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Fact Sheet
SAFETY 101: OSHA'S CRYSTALLINE SILICA RULE: GENERAL INDUSTRY & MARITIME
OSHA is issuing two standards to protect workers from exposure to respirable crystalline silica  one for general industry and maritime, and the other for construction  in order to allow employers to tailor solutions to the specific conditions in their workplaces.

Who is affected by the general industry and maritime standard?
About 295,000 workers are exposed to respirable crystalline silica in over 75,000 general industry and maritime workplaces.

Exposure to respirable crystalline silica can cause silicosis, lung cancer, other respiratory diseases, and kidney disease.

Some of the affected industries are shown below.

Number of Workers Exposed to Respirable Crystalline Silica in Selected General Industry/Maritime Sectors

OSHA estimates that over 100,000 workers in general industry and maritime are exposed to silica levels that exceed the new permissible exposure limit (PEL).

What does the standard require?
The standard for general industry and maritime requires employers to:
  • Measure the amount of silica that workers are exposed to if it may be at or above an action level of 25 µg/m3 (micro grams of silica per cubic meter of air), averaged over an 8-hour day;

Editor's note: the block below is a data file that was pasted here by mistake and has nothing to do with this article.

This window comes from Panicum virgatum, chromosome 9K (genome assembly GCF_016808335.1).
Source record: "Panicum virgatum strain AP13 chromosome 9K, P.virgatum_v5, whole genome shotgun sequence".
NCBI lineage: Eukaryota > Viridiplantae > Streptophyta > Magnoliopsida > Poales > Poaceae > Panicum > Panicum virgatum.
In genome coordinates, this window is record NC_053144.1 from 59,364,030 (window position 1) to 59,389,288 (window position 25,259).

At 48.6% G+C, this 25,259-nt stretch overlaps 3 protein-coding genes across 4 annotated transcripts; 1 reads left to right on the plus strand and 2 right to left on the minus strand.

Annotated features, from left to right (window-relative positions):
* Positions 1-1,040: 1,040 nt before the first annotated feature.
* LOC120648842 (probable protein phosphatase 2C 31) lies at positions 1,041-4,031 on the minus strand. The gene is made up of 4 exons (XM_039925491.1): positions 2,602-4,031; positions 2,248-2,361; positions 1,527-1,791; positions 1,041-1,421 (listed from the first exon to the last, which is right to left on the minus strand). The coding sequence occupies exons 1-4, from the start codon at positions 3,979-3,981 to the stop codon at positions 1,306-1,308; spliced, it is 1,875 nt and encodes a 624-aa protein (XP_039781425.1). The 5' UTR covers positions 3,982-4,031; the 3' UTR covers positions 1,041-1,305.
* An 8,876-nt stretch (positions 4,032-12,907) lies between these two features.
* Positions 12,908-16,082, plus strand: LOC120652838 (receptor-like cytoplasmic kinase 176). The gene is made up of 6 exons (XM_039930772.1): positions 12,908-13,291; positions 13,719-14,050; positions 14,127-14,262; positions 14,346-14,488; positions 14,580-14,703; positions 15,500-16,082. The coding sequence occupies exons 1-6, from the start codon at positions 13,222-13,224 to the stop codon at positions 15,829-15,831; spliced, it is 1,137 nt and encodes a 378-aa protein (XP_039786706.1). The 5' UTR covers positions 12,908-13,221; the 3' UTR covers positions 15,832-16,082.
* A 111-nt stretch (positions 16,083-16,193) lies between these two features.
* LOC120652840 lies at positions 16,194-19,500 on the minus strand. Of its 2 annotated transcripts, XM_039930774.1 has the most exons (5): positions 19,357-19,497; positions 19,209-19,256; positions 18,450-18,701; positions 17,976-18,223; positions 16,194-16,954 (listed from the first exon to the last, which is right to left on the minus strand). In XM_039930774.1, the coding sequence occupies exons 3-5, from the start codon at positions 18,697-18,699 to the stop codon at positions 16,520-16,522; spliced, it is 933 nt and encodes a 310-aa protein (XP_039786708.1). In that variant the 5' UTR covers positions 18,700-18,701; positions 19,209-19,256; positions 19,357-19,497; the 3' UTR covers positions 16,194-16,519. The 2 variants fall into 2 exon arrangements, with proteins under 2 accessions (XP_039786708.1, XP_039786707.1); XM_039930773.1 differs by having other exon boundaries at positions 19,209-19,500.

• Protect workers from respirable crystalline silica exposures above the permissible exposure limit of 50 µg/m3, averaged over an8-hour day;
  • Limit workers' access to areas where they could be exposed above the PEL;
  • Use dust controls to protect workers from silica exposures above the PEL;
  • Provide respirators to workers when dust controls cannot limit exposures to the PEL;
  • Dust control methods
  • Restrict housekeeping practices that expose workers to silica where feasible alternatives are available;
  • Establish and implement a written exposure control plan that identifies tasks that involve exposure and methods used to protect workers;
  • Offer medical exams  including chest X-raysand lung function tests  every three years for workers exposed at or above the action level for 30 or more days per year;
  • Train workers on work operations that result in silica exposure and ways to limit exposure; and
  • Keep records of workers' silica exposure and medical exams.
Examples  Dust control methods
In most cases, dust controls such as wet methods and ventilation can be used to limit workers' exposure to silica. These technologies are widely available, affordable and already commonly used by many employers.

When are employers required to comply with the standard?
General industry and maritime employers must comply with all requirements of the standard by June 23, 2018, except for the following:
  • Medical surveillance must be offered to employees who will be exposed at or above the action level for 30 or more days a year starting on June 23, 2020. (Medical surveillance must be offered to employees who will be exposed above the PEL for 30 or more days a year starting on June 23, 2018.)
  • Hydraulic fracturing operations in the oil and gas industry must implement engineering controls to limit exposures to the new PEL by June 23, 2021.
Additional information
Additional information on OSHA's silica rule can be found at www.osha.gov/silica.


Acknowledgments:
U.S. Department of Labor, OSHA, 2016





Contact the South Dakota Safety Council at sdsc@southdakotasafetycouncil.org
or phone 605-361-7785 or 1-800-952-5539.